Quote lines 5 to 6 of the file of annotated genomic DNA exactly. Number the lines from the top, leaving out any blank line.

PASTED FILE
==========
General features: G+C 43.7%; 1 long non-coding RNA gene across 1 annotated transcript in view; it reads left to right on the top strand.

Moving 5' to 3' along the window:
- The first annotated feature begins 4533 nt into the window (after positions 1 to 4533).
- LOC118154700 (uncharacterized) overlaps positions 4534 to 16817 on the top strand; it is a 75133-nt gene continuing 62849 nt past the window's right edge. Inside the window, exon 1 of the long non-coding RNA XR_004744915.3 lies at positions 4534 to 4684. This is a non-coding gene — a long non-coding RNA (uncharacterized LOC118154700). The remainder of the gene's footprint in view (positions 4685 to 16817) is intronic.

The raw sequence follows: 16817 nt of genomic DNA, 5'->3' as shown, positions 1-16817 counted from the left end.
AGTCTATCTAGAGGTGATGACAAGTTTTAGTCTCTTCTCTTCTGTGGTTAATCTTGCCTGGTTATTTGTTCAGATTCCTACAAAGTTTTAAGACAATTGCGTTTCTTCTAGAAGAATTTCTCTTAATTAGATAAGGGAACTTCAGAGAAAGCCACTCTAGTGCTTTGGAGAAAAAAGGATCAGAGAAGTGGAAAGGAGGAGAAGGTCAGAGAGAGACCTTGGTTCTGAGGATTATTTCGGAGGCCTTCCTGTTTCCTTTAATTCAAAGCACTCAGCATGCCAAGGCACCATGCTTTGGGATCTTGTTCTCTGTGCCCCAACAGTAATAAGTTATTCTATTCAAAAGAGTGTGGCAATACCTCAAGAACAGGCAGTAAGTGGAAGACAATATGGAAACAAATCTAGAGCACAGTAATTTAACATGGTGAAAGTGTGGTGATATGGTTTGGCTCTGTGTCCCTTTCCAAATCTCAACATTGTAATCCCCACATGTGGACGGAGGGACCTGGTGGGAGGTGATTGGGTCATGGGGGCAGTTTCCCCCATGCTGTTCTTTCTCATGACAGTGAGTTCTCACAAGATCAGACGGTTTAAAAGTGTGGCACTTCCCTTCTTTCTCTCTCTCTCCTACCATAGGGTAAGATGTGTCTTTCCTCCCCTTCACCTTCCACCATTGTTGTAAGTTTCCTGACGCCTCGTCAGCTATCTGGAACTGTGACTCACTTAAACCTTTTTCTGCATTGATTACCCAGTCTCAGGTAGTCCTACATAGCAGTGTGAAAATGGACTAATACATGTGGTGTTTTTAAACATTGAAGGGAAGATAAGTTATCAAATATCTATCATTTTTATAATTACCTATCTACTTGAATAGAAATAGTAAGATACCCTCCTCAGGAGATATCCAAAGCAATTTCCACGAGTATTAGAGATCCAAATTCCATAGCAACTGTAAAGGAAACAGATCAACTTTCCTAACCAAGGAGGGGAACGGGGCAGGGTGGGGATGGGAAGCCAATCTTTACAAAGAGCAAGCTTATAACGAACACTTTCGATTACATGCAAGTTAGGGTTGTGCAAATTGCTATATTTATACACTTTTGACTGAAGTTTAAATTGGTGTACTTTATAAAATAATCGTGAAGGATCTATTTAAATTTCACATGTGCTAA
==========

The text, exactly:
The raw sequence follows: 16817 nt of genomic DNA, 5'->3' as shown, positions 1-16817 counted from the left end.
AGTCTATCTAGAGGTGATGACAAGTTTTAGTCTCTTCTCTTCTGTGGTTAATCTTGCCTGGTTATTTGTTCAGATTCCTACAAAGTTTTAAGACAATTGCGTTTCTTCTAGAAGAATTTCTCTTAATTAGATAAGGGAACTTCAGAGAAAGCCACTCTAGTGCTTTGGAGAAAAAAGGATCAGAGAAGTGGAAAGGAGGAGAAGGTCAGAGAGAGACCTTGGTTCTGAGGATTATTTCGGAGGCCTTCCTGTTTCCTTTAATTCAAAGCACTCAGCATGCCAAGGCACCATGCTTTGGGATCTTGTTCTCTGTGCCCCAACAGTAATAAGTTATTCTATTCAAAAGAGTGTGGCAATACCTCAAGAACAGGCAGTAAGTGGAAGACAATATGGAAACAAATCTAGAGCACAGTAATTTAACATGGTGAAAGTGTGGTGATATGGTTTGGCTCTGTGTCCCTTTCCAAATCTCAACATTGTAATCCCCACATGTGGACGGAGGGACCTGGTGGGAGGTGATTGGGTCATGGGGGCAGTTTCCCCCATGCTGTTCTTTCTCATGACAGTGAGTTCTCACAAGATCAGACGGTTTAAAAGTGTGGCACTTCCCTTCTTTCTCTCTCTCTCCTACCATAGGGTAAGATGTGTCTTTCCTCCCCTTCACCTTCCACCATTGTTGTAAGTTTCCTGACGCCTCGTCAGCTATCTGGAACTGTGACTCACTTAAACCTTTTTCTGCATTGATTACCCAGTCTCAGGTAGTCCTACATAGCAGTGTGAAAATGGACTAATACATGTGGTGTTTTTAAACATTGAAGGGAAGATAAGTTATCAAATATCTATCATTTTTATAATTACCTATCTACTTGAATAGAAATAGTAAGATACCCTCCTCAGGAGATATCCAAAGCAATTTCCACGAGTATTAGAGATCCAAATTCCATAGCAACTGTAAAGGAAACAGATCAACTTTCCTAACCAAGGAGGGGAACGGGGCAGGGTGGGGATGGGAAGCCAATCTTTACAAAGAGCAAGCTTATAACGAACACTTTCGATTACATGCAAGTTAGGGTTGTGCAAATTGCTATATTTATACACTTTTGACTGAAGTTTAAATTGGTGTACTTTATAAAATAATCGTGAAGGATCTATTTAAATTTCACATGTGCTAA